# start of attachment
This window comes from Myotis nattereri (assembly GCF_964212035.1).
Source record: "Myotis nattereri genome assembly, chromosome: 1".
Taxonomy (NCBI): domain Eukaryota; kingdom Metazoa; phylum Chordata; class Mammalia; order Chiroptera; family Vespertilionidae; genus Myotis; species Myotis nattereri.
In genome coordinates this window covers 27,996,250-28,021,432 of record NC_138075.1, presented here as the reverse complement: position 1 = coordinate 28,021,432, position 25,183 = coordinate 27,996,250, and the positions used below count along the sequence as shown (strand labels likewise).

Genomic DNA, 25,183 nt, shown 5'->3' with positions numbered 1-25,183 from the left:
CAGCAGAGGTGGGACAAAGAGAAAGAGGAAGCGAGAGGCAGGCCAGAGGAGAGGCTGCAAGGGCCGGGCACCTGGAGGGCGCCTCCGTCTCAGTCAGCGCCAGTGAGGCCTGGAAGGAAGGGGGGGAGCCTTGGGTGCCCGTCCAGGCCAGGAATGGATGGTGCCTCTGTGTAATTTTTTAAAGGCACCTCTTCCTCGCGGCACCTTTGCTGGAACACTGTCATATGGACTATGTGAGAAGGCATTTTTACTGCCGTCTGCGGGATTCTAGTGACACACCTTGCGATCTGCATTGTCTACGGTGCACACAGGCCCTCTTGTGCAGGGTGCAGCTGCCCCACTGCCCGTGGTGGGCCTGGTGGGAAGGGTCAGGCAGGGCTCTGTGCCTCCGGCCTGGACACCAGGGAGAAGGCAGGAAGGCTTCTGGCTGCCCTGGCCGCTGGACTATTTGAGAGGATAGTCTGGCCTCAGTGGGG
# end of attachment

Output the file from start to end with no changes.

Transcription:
This window comes from Myotis nattereri (assembly GCF_964212035.1).
Source record: "Myotis nattereri genome assembly, chromosome: 1".
Taxonomy (NCBI): domain Eukaryota; kingdom Metazoa; phylum Chordata; class Mammalia; order Chiroptera; family Vespertilionidae; genus Myotis; species Myotis nattereri.
In genome coordinates this window covers 27,996,250-28,021,432 of record NC_138075.1, presented here as the reverse complement: position 1 = coordinate 28,021,432, position 25,183 = coordinate 27,996,250, and the positions used below count along the sequence as shown (strand labels likewise).

Genomic DNA, 25,183 nt, shown 5'->3' with positions numbered 1-25,183 from the left:
CAGCAGAGGTGGGACAAAGAGAAAGAGGAAGCGAGAGGCAGGCCAGAGGAGAGGCTGCAAGGGCCGGGCACCTGGAGGGCGCCTCCGTCTCAGTCAGCGCCAGTGAGGCCTGGAAGGAAGGGGGGGAGCCTTGGGTGCCCGTCCAGGCCAGGAATGGATGGTGCCTCTGTGTAATTTTTTAAAGGCACCTCTTCCTCGCGGCACCTTTGCTGGAACACTGTCATATGGACTATGTGAGAAGGCATTTTTACTGCCGTCTGCGGGATTCTAGTGACACACCTTGCGATCTGCATTGTCTACGGTGCACACAGGCCCTCTTGTGCAGGGTGCAGCTGCCCCACTGCCCGTGGTGGGCCTGGTGGGAAGGGTCAGGCAGGGCTCTGTGCCTCCGGCCTGGACACCAGGGAGAAGGCAGGAAGGCTTCTGGCTGCCCTGGCCGCTGGACTATTTGAGAGGATAGTCTGGCCTCAGTGGGG